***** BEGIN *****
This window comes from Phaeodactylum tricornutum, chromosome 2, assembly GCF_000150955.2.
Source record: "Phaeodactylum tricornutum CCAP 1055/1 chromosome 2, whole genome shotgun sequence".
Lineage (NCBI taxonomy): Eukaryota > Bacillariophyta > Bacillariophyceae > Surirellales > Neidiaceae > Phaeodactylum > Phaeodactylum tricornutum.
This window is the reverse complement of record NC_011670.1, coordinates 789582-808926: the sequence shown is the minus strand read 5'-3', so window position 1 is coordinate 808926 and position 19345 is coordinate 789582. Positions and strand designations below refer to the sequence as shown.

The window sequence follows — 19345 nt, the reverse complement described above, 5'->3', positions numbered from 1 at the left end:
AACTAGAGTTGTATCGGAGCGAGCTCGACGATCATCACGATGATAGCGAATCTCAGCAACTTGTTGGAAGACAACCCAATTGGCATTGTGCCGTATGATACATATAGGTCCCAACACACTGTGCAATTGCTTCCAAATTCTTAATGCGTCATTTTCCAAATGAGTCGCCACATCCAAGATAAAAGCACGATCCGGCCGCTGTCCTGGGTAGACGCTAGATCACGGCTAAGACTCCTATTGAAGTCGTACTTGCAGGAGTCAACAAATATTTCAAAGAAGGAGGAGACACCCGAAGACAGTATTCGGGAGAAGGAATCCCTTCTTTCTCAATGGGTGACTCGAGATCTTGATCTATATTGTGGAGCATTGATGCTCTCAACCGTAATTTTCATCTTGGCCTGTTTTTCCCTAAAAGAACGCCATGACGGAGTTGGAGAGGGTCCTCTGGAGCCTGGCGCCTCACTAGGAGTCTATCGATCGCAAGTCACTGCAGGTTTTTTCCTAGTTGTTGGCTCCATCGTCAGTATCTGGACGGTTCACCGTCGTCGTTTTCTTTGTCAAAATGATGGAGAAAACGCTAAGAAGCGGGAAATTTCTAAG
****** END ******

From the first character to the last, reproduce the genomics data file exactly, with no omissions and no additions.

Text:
This window comes from Phaeodactylum tricornutum, chromosome 2, assembly GCF_000150955.2.
Source record: "Phaeodactylum tricornutum CCAP 1055/1 chromosome 2, whole genome shotgun sequence".
Lineage (NCBI taxonomy): Eukaryota > Bacillariophyta > Bacillariophyceae > Surirellales > Neidiaceae > Phaeodactylum > Phaeodactylum tricornutum.
This window is the reverse complement of record NC_011670.1, coordinates 789582-808926: the sequence shown is the minus strand read 5'-3', so window position 1 is coordinate 808926 and position 19345 is coordinate 789582. Positions and strand designations below refer to the sequence as shown.

The window sequence follows — 19345 nt, the reverse complement described above, 5'->3', positions numbered from 1 at the left end:
AACTAGAGTTGTATCGGAGCGAGCTCGACGATCATCACGATGATAGCGAATCTCAGCAACTTGTTGGAAGACAACCCAATTGGCATTGTGCCGTATGATACATATAGGTCCCAACACACTGTGCAATTGCTTCCAAATTCTTAATGCGTCATTTTCCAAATGAGTCGCCACATCCAAGATAAAAGCACGATCCGGCCGCTGTCCTGGGTAGACGCTAGATCACGGCTAAGACTCCTATTGAAGTCGTACTTGCAGGAGTCAACAAATATTTCAAAGAAGGAGGAGACACCCGAAGACAGTATTCGGGAGAAGGAATCCCTTCTTTCTCAATGGGTGACTCGAGATCTTGATCTATATTGTGGAGCATTGATGCTCTCAACCGTAATTTTCATCTTGGCCTGTTTTTCCCTAAAAGAACGCCATGACGGAGTTGGAGAGGGTCCTCTGGAGCCTGGCGCCTCACTAGGAGTCTATCGATCGCAAGTCACTGCAGGTTTTTTCCTAGTTGTTGGCTCCATCGTCAGTATCTGGACGGTTCACCGTCGTCGTTTTCTTTGTCAAAATGATGGAGAAAACGCTAAGAAGCGGGAAATTTCTAAG